From the minute that Julio Rodriguez was signed and most of us saw his glorious smile for the first time, baseball has been a wild and delightful ride. It wasn’t just J-Rod. For the first time in what felt like eons, we had a team, not a cluster of supporting members behind a single star. 

I blame it on Jesse Winker, as much as anybody. When he stormed out onto the field after the Angels had thrown a pitch at Julio’s head and then struck Jesse in the next inning, the resulting brawl made headlines. It was a team effort and that followed through for the rest of the season. J.P.Crawford, who went into the scrimmage with his fists swinging, said after his brief suspension that no matter what, he would always have his boys’ backs. Even Scott Servais was suspended, along with Julio. It was a weird baptism, but it worked. The Mariners proved that if you messed with one, you got them all and except for the occasional slump that besets every baseball team with the possible exception of the Astros, they played their hearts out, together. 

Usually I fall in love with a single player and I cheer him on, ignoring his teammates. This year, for the first ever, I loved all of them. I never knew which Mariner was going to make the deciding play that would give them the game, often at the last minute or in extra innings. They made baseball fun, as it was always meant to be, and when play-off fever raised its ugly little head, I didn’t care. This team showed me how to love the game and for me that was more than enough.

When the Mariners went into the postseason in 1995, I was in Thailand where baseball didn’t exist except for the rare day when there was no cricket match to put on the Bangkok Post’s sports page. In 2001, once again I was out of the country for almost the entire season. When I returned, September happened and whatever was happening in the ballpark felt irrelevant. So this year was my first intimate experience with the play-offs.

And it hurt. Whether they won or lost, my emotions were like violin strings, tuned to their highest pitch and easily snapped. The men who had been playing for the sheer joy of the game had become fighters, each one of them tested with every play, and I suddenly realized how young they all were.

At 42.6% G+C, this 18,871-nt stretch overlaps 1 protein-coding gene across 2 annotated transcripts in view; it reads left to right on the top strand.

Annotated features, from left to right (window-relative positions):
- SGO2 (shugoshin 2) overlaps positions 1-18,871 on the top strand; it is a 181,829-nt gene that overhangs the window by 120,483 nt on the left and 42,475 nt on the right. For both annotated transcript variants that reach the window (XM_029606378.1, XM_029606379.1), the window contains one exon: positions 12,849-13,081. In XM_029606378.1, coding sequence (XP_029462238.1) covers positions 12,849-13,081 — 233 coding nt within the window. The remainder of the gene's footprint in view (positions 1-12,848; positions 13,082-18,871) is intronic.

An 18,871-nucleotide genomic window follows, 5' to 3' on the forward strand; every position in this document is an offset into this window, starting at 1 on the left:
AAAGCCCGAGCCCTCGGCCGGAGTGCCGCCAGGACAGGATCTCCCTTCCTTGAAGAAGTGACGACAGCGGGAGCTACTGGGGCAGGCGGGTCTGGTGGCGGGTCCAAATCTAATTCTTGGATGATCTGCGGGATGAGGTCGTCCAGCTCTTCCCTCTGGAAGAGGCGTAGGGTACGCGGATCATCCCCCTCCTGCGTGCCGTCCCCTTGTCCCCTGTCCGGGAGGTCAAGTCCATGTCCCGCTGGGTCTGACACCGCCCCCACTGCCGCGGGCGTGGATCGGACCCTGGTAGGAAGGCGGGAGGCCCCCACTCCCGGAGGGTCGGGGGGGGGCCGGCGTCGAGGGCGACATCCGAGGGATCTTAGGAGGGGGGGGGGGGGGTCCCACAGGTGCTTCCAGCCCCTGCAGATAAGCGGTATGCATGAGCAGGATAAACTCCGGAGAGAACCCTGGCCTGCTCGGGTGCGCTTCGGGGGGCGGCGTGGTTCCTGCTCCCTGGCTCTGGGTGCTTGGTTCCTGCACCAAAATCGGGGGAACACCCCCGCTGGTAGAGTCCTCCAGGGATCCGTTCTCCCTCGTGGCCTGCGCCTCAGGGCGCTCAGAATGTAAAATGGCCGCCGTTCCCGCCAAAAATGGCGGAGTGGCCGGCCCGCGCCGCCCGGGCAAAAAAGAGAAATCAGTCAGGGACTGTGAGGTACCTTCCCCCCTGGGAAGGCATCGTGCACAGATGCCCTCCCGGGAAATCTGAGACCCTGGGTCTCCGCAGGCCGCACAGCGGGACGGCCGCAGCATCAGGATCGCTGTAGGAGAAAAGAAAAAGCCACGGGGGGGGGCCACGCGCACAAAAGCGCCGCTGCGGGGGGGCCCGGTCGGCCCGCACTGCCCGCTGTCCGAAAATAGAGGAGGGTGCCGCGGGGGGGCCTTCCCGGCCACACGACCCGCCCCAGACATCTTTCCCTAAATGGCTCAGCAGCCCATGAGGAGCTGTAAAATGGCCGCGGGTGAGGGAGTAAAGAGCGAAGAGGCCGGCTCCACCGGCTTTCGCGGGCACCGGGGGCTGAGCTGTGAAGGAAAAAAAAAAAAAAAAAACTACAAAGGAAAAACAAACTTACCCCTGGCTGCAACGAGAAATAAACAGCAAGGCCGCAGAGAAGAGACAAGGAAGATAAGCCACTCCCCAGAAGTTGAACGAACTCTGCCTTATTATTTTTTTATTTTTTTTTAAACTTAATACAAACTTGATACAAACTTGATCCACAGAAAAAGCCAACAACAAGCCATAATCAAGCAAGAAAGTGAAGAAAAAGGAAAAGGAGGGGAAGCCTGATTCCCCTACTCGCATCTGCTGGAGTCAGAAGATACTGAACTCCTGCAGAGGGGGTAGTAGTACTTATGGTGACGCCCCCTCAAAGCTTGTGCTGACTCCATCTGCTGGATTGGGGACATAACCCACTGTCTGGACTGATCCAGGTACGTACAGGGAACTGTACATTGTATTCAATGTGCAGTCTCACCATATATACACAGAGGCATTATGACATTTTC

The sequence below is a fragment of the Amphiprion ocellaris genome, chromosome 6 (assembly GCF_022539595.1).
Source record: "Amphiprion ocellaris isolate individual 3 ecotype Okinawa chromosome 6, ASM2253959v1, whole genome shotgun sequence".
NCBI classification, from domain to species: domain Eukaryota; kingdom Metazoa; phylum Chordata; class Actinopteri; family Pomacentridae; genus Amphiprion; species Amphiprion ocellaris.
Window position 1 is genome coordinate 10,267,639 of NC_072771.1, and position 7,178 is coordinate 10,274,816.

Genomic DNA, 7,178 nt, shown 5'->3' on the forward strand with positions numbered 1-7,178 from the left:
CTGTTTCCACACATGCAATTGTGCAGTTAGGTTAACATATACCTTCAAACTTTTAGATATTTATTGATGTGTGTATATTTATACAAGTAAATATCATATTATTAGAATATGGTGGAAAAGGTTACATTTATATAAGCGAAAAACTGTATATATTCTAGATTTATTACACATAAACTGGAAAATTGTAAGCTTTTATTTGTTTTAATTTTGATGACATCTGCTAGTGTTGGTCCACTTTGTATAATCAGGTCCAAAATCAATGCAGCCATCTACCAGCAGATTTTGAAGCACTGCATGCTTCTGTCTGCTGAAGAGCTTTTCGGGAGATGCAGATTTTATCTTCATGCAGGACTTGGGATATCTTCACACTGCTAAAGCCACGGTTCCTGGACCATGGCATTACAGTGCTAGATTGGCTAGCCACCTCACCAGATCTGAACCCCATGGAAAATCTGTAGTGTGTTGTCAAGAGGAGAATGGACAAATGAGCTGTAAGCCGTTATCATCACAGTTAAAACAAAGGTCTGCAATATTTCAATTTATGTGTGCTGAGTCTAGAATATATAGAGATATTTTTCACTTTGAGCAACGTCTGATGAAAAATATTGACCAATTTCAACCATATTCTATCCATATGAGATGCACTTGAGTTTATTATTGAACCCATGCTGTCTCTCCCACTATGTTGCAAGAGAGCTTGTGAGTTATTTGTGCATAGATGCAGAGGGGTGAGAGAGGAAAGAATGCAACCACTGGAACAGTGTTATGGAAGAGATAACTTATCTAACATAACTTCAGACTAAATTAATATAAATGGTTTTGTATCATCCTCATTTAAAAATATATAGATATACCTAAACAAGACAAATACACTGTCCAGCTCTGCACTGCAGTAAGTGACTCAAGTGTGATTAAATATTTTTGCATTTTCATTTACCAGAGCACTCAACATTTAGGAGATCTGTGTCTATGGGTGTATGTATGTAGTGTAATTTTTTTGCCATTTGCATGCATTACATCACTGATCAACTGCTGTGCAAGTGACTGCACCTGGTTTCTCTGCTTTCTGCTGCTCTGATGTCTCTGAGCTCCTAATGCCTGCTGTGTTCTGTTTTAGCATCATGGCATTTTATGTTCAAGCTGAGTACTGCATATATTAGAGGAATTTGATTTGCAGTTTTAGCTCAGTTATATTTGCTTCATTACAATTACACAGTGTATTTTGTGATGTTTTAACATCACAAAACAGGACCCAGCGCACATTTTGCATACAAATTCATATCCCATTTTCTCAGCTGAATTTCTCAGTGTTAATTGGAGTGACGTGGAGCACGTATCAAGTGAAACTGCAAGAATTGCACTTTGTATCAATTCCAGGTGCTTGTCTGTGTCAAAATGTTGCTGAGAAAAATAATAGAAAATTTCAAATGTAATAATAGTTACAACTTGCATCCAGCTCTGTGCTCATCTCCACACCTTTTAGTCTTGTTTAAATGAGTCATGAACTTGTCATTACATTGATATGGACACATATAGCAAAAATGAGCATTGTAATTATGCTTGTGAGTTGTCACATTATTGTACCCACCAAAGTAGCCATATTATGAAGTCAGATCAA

The Astros rolled over them, but not easily. That single hit in the seventeenth inning made them the victors but the 1-0 final score proved their days are numbered. Next season they’ll face Mariners who have gone through the crucible of the play-offs and know what they have to do. 

But the game will have changed for them and for me. The photo of Julio after his final at bat, alone in the dugout, slumped over in misery, will haunt us all. He’ll never again play with the untarnished joy that was his hallmark this season and that makes me want to cry.

Later in the clubhouse, in response to a question about how he was after playing 18 innings, he replied, “I’m 21 years old.” That’s a warning to the Astros. The Mariners are a young team with many of them never before seeing a postseason. They battled their way through three games against a team who’s seen nine play-off years and now they know they can do this. The Astros may be masters of RoboBall but the Mariners will be back to challenge them, again and again. Next season will be much different.

The question is can I face that agony of the play-offs with my blood pressure unscathed? I have to–it’s baseball.